Student assistance programs provide emotional support, private, professional counseling, and, if required, referrals to other local service providers. Visit our website, send us an email, or give us a call. Through the student support program, families and students have done the following:
- Counseling for mental health issues such as stress, sadness, anxiety, drug misuse, and eating disorders
- Help with consumer law, civil litigation, and estate planning law
- Help with budgeting, saving, investing, and other money matters.
- Support for navigating significant life changes, including locating resources for housing, childcare, and employment
- In-depth recommendations for your individual needs, including restaurants, attractions, trips, and costs
The Student Assistance Program (SAP) provides students with services and programs designed to assist them in dealing with the unique stresses of being a student. Some examples of these stresses are:
Coping with Longing for Home
One of the most common challenges faced by students pursuing higher education away from home is dealing with homesickness.
Students can keep in touch with their loved ones using many modern means of communication.
Underage drinking and drug usage are typical occurrences among college students.
Even for college students who may never develop a dependence or addiction, this is exceedingly risky to self and others and can be directly related to aggression, suicide, educational failure, alcohol overdose, and other problem behaviors.
Coping with a Mood Disorder
One of the most common issues confronted by students is depression. Every student has likely struggled with feelings of sadness, tension, or worry throughout high school or college.
One in seven (10-19 year old), or 14%, suffer from mental health disorders, according to the World Health Organization (WHO).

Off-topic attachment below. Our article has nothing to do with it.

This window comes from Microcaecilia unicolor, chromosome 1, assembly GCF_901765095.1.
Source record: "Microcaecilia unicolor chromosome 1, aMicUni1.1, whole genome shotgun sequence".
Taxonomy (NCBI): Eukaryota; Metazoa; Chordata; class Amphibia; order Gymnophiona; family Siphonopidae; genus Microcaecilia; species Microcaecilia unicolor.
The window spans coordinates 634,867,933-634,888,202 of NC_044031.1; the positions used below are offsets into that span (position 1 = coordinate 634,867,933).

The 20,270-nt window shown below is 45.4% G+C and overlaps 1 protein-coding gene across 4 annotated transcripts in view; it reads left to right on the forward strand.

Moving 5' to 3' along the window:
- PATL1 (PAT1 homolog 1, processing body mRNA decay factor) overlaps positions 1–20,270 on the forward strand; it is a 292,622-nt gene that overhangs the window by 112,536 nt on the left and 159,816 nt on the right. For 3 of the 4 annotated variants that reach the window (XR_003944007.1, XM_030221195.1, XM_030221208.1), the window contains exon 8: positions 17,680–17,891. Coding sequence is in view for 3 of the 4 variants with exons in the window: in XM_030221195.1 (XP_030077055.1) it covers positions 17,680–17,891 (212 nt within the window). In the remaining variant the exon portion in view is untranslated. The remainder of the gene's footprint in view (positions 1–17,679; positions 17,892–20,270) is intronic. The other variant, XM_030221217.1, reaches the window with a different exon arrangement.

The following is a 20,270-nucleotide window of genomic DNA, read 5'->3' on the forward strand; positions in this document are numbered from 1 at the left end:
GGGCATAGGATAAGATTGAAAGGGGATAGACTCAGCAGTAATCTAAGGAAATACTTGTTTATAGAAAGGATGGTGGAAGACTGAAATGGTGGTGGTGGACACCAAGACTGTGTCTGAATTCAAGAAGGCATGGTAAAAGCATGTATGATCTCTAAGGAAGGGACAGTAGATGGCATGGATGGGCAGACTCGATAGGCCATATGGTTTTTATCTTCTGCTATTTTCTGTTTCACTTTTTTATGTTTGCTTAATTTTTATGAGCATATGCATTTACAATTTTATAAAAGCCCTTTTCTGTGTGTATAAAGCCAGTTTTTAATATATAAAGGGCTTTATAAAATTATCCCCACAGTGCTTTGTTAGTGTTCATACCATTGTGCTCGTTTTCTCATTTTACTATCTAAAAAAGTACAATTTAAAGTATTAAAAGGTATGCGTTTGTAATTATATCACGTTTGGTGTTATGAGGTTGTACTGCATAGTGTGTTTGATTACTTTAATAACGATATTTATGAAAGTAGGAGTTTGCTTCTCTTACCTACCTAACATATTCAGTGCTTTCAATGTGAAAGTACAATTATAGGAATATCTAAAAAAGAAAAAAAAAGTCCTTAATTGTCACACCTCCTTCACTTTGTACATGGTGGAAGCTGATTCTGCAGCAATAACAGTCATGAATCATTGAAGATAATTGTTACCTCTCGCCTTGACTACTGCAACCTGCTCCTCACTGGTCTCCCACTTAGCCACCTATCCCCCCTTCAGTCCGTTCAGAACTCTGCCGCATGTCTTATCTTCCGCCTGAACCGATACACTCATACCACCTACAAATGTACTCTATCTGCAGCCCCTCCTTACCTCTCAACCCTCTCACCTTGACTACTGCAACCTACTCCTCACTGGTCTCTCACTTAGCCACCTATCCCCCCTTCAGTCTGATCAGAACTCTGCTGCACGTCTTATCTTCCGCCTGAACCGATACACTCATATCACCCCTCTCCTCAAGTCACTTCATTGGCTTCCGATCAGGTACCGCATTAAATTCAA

Students who struggle with depression face several challenges, including feelings of hopelessness, unworthiness, and apprehension about the future.
Lack of self-care, insufficient sleep, and increased stress are significant contributors to mental health concerns that students experience when enrolled in college.
Absence of Enthusiasm
Most students will be required to study a topic they find uninteresting at some point in their education. If they despise a subject that much, it will be difficult for them to learn about it.
It seems like a waste of time, and they won’t learn anything useful from it, or they actively despise it for some reason (maybe it’s boring, or they don’t believe they’re particularly good at it).
University ties may be excellent, but students often struggle with their burdens.
Time-consuming and distracting, they might hurt your grades.
Conflicts in friendships and other relationships may be distracting and frustrating. Student depression may worsen after a breakup.
Socializing may be difficult when you don’t know anybody on campus or know too many.
Lack of confidence, social skills, or too much socializing might make it hard for a student to fit in. Whatever the case, it’s a significant concern among kids today.
Introverts and those with poor social skills may feel anxious, vulnerable, and out of place in groups.
Afraid of Exams
Exam anxiety is a typical student difficulty. Academic stress and worry are every day for students.
Exam anxiety may include nervousness, panic attacks, and stress. Sweating, shivering, a beating heart, and problems breathing are stress symptoms.
Academic performance may result from poor grades, difficulty concentrating, and avoiding class.
Use the student assistant program to boost learning and prepare for the future. Student support programs provide financial aid, coaching, and internships to help students thrive in education and develop job skills. Participating in student help programs improves future achievement and satisfaction.